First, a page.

I was freelancing at a healthcare company where I worked with a small product team who were focused on growth in the business.
One of the pain points when I joined was around some team members feeling like their voices weren’t heard when it came to design decisions and testing new features.
I wanted to eradicate this concern early on, so I set up weekly workshops where we would do few design exercises together. In this session I would put forward the personas that were relevant to the issue we were addressing for that sprint, and explain what user needs we needed to consider. Then I would set a 5 minute timer, with everyone sketching their solutions. Thus allowing developers, doctors, CRO and researchers to approach the problem from their perspective.
After the time was up, each member could present their solutions, explain their thinking around this problem and give insight into how their area of expertise influences user solutions.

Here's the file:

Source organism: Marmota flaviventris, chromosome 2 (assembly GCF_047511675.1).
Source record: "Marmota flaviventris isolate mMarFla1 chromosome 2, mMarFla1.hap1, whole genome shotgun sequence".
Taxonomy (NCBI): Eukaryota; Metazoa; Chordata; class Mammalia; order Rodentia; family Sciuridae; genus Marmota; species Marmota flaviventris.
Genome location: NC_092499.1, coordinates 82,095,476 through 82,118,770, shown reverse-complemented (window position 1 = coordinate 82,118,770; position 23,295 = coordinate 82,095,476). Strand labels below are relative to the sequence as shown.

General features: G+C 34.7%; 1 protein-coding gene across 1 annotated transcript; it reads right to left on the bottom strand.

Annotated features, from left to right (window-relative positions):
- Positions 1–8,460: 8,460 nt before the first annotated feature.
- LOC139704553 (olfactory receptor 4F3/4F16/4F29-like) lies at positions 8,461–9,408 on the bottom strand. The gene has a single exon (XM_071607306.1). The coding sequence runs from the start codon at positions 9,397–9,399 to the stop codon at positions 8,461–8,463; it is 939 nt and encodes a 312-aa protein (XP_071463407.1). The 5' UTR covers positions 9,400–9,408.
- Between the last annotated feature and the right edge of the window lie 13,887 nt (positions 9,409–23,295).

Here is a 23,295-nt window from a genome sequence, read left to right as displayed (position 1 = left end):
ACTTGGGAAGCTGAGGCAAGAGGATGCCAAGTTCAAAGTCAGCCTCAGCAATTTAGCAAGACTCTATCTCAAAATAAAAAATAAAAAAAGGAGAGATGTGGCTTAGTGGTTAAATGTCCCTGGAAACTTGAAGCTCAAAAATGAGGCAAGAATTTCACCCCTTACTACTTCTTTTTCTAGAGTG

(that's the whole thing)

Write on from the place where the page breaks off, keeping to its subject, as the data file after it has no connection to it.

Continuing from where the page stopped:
I always explained that though we may not go with their exact ideas, it was valuable to get an understanding of how each expertise imagines the service and how we can reach a sweet spot between the stakeholders, the business goals and the end users.
I would then use these sketches to inform my wireframes and eventual designs for testing.
One of the benefits of this collaboration is that it allows a platform to voice a variety of ideas around a challenge the team faces. The discussion that follows can be useful for both the designer and the team to recognise areas to explore and concepts that are unlikely to work for logistic, technical or other reason.
From my experience the best work created by small product teams comes when the team is able to reach consensus rather than submit to hierarchy or fall in line to more opinionated persons on the team. Creating activities where everyone can contribute and share ideas keeps each member of the team close to the thinking and strategising of the final product.